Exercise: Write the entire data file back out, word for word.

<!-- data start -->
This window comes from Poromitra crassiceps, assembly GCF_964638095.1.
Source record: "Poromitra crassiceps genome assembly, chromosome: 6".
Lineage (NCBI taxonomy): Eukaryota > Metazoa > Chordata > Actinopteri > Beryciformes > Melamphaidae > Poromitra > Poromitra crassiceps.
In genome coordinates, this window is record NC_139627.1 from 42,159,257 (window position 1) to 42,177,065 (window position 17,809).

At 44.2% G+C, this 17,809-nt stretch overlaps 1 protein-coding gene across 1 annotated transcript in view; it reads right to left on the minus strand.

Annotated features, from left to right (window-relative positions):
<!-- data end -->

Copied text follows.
This window comes from Poromitra crassiceps, assembly GCF_964638095.1.
Source record: "Poromitra crassiceps genome assembly, chromosome: 6".
Lineage (NCBI taxonomy): Eukaryota > Metazoa > Chordata > Actinopteri > Beryciformes > Melamphaidae > Poromitra > Poromitra crassiceps.
In genome coordinates, this window is record NC_139627.1 from 42,159,257 (window position 1) to 42,177,065 (window position 17,809).

At 44.2% G+C, this 17,809-nt stretch overlaps 1 protein-coding gene across 1 annotated transcript in view; it reads right to left on the minus strand.

Annotated features, from left to right (window-relative positions):